The package is beautifully suited to business users who need to collaborate or access documents while on the road. At the same time, it even integrates with Microsoft tools and Google Apps, and the offline capabilities could be very helpful. Users who never travel or collaborate would probably be fine with a desktop package, but anyone else would do well to consider Zoho.

Next page: Desktop productivity with robust tools and a low price

SoftMaker Office

Price: $80 includes three licenses for home and business use.

Platform: Windows, Linux, Windows Mobile, and Windows CE

License: Proprietary

With a history extending back to 1989, SoftMaker Office is a Microsoft-compatible suite with versions for Windows, Linux, Windows Mobile, and Windows CE. SoftMaker Office 2010 is the latest version, and it includes modules for word processing, spreadsheets, and presentations as well as a Visual Basic for Applications-like (VBA) scripting language and environment that lets you automate recurring tasks.

Support for Microsoft formats as well as Open Document Format and PDF are included in the software, which is free to try. The full version's selling price is still much lower than that of Microsoft Office and includes three licenses for home and business use. Seamless support for the DOCX and XLSX file formats from Microsoft Office 2010 and 2007 is also included.


SoftMaker Office's interface mimics that of Microsoft Office more closely than that of any other alternative we reviewed, and each module offers a power-packed array of features.

The TextMaker word processor, for example, incorporates desktop publishing features above and beyond the scope of what's found in many other word processors, including master pages, flexible frames, object mode, contour wrap, and kerning. Spell-checking is available in 20 languages, and a built-in address database can help to build letters and mail merges easily. There's also an envelope creator. As with LibreOffice's portable version, you can install SoftMaker to a USB flash drive.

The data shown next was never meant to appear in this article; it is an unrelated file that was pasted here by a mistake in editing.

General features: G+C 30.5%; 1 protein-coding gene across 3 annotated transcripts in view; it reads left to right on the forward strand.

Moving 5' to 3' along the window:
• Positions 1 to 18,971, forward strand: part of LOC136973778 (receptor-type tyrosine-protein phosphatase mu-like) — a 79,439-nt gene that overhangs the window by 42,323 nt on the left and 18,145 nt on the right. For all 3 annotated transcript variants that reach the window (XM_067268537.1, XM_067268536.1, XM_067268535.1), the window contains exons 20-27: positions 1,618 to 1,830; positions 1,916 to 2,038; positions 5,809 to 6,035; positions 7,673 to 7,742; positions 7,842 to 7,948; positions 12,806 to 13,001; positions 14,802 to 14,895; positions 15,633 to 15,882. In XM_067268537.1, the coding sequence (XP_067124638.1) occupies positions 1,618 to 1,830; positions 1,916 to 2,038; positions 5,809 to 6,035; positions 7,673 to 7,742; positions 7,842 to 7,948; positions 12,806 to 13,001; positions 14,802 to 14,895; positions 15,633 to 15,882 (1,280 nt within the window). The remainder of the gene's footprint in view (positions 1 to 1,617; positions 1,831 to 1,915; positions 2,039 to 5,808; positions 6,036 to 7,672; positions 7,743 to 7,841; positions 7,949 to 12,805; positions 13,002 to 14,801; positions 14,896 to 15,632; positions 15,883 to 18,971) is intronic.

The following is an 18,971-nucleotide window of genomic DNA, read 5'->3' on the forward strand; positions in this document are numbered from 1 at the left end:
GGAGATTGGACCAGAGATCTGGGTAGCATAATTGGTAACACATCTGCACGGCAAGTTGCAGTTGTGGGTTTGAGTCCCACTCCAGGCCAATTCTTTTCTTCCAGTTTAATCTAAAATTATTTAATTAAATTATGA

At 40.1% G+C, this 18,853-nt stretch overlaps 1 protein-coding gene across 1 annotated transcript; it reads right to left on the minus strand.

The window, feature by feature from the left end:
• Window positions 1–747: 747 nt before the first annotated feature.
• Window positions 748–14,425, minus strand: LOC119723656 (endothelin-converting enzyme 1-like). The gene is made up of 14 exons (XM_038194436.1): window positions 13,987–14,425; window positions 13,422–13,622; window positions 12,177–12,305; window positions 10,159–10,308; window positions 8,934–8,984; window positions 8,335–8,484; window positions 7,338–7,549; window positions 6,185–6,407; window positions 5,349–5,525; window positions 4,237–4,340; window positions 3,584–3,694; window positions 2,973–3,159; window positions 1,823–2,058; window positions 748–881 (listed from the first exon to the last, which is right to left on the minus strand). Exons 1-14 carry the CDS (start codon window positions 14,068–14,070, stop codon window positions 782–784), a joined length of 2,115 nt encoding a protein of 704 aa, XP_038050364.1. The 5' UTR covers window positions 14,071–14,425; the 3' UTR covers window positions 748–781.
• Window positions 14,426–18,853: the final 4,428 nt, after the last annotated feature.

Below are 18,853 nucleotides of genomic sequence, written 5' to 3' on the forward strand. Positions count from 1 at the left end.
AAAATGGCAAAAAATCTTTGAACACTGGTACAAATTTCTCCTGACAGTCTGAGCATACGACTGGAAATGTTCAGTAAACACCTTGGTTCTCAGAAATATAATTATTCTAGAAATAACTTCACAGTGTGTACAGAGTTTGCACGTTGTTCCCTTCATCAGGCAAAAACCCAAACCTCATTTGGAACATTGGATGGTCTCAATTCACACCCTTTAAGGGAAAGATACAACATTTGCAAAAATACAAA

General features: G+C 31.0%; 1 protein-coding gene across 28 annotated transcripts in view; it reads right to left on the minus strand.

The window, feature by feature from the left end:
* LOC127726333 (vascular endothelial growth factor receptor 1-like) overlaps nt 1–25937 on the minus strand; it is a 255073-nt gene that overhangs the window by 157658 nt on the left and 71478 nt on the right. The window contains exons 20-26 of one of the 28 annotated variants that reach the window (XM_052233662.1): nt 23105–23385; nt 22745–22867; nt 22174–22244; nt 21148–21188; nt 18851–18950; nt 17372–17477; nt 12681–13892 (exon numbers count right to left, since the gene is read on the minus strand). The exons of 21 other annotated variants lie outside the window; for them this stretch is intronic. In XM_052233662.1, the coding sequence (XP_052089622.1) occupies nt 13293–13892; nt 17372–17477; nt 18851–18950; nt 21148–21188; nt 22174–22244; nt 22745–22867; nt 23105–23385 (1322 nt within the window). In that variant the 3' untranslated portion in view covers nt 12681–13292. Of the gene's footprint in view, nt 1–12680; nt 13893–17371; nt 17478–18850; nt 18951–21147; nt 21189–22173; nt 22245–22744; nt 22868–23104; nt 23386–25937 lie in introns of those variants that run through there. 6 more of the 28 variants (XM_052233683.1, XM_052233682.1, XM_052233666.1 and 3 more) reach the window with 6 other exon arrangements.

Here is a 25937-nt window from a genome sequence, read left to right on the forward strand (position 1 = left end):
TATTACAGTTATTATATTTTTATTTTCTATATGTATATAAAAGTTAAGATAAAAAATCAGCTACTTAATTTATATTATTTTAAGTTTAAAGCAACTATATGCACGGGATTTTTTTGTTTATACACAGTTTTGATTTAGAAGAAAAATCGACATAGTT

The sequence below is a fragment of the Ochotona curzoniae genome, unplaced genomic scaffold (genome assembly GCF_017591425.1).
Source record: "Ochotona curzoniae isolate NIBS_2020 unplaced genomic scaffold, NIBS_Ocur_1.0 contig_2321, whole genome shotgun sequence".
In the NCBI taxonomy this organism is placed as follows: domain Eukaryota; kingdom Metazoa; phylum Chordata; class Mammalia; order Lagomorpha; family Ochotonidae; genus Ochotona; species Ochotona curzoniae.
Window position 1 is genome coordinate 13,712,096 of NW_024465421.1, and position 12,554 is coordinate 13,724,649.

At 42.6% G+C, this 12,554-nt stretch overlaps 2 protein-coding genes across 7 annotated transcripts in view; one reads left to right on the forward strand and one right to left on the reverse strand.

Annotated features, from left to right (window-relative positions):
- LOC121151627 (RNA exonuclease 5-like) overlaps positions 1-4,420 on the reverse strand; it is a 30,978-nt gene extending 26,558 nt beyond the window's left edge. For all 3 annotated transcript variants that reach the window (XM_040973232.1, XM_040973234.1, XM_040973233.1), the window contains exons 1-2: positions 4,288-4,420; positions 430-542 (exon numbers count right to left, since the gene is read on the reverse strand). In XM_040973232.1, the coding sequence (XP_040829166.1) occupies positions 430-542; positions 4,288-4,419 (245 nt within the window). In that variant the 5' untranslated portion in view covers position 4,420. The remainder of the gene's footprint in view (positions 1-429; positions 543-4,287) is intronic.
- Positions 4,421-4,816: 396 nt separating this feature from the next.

Graphics capabilities are one of SoftMaker Office 2010‘s strong suits, including mirror effects, soft shadows, transparencies, and image manipulation. (Click image for full view.)
We imported Word, Excel, and PowerPoint files with no problems, though one striking difference between SoftMaker and Lotus Symphony, for example, is the way each module is kept separate from the others, requiring a bunch of toggling if you're working on more than one at once. Files we created in SoftMaker, meanwhile, encountered no trouble moving into Microsoft Office.

Graphics features stood out as particularly excellent, with capabilities such as mirror effects, soft shadows, transparencies, and image manipulation. All in all, SoftMaker stood out as the contender that is most similar to, and most compatible with, Microsoft Office.

Standards Supported:

  • Microsoft Office
  • Open Document Format
  • Office Open XML
  • PDF (Export)

Unique Features:

  • Excellent Microsoft Office compatibility
  • Familiar, Microsoft-like interface
  • Excellent graphics support
  • Can be installed on a USB stick

Missing Pieces:

  • Cloud and collaboration capabilities
  • Mobile versions focus only on Windows Mobile and Windows CE

Softmaker Office Is Best For:

For users who don't need cloud storage or central collaboration capabilities (to serve a group with geographically dispersed members), SoftMaker is an excellent choice, particularly if Microsoft Office compatibility is critical. Its limited mobile support could be an issue for some, but on the whole, SoftMaker Office was our favorite desktop choice.

The Bottom Line

While all five of the Microsoft Office alternatives we looked at had particular strengths to recommend them, we preferred Zoho most on the online side and SoftMaker Office 2010 on the desktop.

Zoho's interface and basic features outperformed those of Google Docs in numerous ways, and a raft of additional capabilities were well-conceived icing on the proverbial cake. Those for whom cloud capabilities are less important, however, won't go wrong with SoftMaker, a powerful and compatible desktop offering whose capabilities really outshone the more limited features of IBM Lotus Symphony and LibreOffice. Its price isn't quite free, but it's still just a fraction of what you would pay Microsoft.

Of course, it should be kept in mind that several of these desktop packages--including SoftMaker--are decades old, whereas LibreOffice is in its first independent version. LibreOffice also has the advantage of being open source.

In any case, all the offerings we looked at are free to take for a test drive. If you're in the market for a new office suite, it will be worth your while to do just that.